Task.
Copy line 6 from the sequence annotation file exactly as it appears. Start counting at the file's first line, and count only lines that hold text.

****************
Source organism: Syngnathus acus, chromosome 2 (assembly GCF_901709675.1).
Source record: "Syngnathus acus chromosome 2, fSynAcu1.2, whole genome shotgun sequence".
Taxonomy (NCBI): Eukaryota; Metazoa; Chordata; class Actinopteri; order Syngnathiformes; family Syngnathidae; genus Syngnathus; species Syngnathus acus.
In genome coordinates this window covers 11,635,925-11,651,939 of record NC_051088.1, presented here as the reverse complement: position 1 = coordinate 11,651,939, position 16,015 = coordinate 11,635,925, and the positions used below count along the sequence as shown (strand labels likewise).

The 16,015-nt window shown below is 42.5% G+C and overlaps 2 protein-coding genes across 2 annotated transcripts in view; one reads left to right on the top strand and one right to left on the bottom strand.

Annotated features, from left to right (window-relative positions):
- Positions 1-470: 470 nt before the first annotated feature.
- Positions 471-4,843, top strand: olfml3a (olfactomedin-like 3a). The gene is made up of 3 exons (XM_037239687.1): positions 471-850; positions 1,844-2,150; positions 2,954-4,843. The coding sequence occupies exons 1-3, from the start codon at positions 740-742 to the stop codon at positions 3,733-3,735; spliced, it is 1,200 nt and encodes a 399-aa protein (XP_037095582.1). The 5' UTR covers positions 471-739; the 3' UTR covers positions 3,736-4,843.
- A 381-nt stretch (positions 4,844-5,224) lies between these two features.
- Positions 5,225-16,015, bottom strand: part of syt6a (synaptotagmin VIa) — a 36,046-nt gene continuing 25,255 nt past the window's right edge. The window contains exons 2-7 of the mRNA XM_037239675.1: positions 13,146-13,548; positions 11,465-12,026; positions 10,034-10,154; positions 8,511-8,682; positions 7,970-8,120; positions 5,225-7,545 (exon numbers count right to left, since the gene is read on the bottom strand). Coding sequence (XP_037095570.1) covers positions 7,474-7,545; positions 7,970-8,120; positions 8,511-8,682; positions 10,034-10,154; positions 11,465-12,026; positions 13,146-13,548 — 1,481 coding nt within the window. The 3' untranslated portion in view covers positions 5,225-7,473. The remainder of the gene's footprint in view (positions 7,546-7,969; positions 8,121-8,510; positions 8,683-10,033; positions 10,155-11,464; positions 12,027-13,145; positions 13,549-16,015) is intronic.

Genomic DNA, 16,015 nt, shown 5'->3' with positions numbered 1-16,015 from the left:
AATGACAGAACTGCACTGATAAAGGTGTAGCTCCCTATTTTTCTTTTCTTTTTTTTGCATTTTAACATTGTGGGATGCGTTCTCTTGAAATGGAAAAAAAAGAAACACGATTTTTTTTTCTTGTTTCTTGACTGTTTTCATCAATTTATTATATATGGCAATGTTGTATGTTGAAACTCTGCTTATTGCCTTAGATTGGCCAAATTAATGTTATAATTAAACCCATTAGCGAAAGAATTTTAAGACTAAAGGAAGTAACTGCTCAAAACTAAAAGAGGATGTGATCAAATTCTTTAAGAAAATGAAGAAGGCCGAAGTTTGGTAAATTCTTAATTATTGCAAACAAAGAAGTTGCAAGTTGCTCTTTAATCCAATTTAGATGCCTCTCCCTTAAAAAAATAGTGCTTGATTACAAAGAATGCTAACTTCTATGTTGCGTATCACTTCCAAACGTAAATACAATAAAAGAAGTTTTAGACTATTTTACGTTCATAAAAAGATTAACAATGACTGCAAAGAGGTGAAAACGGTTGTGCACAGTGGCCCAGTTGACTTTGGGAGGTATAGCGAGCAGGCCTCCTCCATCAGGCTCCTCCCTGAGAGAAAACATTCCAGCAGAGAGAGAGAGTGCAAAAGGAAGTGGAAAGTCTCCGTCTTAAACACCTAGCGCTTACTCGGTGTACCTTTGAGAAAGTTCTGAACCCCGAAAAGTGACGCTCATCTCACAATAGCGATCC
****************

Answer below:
Annotated features, from left to right (window-relative positions):